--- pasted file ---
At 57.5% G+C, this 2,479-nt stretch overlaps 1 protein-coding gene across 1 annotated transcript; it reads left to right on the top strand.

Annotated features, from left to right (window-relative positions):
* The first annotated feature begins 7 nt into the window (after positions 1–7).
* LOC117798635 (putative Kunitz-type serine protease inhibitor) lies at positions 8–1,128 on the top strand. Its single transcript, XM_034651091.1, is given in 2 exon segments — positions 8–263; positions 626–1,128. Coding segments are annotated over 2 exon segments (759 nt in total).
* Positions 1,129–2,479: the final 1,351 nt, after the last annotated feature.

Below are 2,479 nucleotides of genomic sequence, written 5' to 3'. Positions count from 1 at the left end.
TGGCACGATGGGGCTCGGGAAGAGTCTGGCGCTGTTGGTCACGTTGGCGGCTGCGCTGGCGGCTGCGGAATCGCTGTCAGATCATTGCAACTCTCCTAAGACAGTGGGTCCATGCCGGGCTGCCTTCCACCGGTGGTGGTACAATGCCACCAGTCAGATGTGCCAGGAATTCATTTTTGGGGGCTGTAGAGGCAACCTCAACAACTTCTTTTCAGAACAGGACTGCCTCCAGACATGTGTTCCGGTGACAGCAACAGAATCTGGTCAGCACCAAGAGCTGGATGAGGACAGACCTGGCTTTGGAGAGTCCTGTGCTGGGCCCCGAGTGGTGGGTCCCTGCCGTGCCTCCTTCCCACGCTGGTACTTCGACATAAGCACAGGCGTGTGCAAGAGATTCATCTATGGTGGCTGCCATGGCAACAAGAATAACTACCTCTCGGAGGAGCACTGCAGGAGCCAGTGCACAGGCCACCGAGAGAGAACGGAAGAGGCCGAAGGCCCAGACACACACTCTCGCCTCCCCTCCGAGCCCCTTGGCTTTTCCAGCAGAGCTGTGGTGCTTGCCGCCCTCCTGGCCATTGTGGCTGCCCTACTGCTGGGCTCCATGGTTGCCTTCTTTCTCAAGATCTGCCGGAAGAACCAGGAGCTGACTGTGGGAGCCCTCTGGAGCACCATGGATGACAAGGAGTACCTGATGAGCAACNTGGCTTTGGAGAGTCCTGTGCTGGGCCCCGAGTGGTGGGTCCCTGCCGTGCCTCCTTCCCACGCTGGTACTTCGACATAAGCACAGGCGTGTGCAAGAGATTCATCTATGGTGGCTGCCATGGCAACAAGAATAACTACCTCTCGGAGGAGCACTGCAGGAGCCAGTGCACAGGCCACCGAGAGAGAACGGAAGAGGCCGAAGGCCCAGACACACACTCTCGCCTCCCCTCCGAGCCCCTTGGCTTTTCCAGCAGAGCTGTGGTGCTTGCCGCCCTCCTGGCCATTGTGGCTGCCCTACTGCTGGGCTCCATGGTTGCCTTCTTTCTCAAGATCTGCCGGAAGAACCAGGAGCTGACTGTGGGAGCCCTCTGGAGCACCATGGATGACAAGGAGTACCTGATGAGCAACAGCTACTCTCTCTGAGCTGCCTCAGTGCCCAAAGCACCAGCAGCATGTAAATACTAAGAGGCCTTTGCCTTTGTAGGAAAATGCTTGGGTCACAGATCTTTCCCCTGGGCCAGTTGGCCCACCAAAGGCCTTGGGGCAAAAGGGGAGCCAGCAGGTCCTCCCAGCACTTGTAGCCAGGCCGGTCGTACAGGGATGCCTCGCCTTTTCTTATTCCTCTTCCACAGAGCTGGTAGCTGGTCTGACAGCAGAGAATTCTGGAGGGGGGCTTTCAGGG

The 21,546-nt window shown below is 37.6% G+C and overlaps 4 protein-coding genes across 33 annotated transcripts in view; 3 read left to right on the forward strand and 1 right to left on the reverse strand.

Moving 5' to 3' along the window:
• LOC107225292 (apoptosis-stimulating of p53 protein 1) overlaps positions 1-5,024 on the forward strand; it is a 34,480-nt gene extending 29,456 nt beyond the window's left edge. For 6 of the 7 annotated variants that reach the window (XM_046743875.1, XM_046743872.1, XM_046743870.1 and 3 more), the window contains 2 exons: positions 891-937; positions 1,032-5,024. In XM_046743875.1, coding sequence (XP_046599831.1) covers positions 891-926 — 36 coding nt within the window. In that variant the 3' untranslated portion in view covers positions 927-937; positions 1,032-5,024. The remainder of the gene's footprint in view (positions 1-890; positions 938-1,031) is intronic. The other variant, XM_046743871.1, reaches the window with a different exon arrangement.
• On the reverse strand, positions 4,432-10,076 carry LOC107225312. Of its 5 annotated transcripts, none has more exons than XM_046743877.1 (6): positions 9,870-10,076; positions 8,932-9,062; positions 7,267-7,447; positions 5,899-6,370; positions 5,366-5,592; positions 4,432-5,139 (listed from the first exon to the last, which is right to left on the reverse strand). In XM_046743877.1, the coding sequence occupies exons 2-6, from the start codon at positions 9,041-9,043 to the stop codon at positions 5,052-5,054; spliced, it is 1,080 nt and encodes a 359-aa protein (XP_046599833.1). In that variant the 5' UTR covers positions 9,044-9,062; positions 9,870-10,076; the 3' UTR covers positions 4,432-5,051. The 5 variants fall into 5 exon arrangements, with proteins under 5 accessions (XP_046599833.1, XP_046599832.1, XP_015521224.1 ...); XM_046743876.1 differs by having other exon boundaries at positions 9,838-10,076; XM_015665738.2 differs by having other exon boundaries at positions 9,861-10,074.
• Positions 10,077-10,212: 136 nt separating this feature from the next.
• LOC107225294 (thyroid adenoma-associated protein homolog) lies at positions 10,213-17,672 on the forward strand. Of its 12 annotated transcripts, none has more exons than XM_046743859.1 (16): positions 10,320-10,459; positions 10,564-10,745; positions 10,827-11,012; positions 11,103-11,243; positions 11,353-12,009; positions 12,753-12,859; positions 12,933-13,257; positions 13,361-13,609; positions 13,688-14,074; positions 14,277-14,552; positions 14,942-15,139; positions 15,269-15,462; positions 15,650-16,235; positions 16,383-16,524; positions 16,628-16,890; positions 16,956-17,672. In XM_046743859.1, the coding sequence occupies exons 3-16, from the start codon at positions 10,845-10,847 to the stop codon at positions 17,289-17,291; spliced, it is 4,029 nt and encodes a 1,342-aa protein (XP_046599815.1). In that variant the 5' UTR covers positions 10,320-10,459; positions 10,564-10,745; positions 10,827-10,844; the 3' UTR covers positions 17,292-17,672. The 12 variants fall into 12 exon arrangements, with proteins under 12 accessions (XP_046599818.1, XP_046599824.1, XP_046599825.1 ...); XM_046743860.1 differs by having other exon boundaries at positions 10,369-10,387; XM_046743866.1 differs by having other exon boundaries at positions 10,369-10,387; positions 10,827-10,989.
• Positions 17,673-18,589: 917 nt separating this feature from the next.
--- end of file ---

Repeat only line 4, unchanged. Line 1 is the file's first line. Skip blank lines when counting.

* LOC117798635 (putative Kunitz-type serine protease inhibitor) lies at positions 8–1,128 on the top strand. Its single transcript, XM_034651091.1, is given in 2 exon segments — positions 8–263; positions 626–1,128. Coding segments are annotated over 2 exon segments (759 nt in total).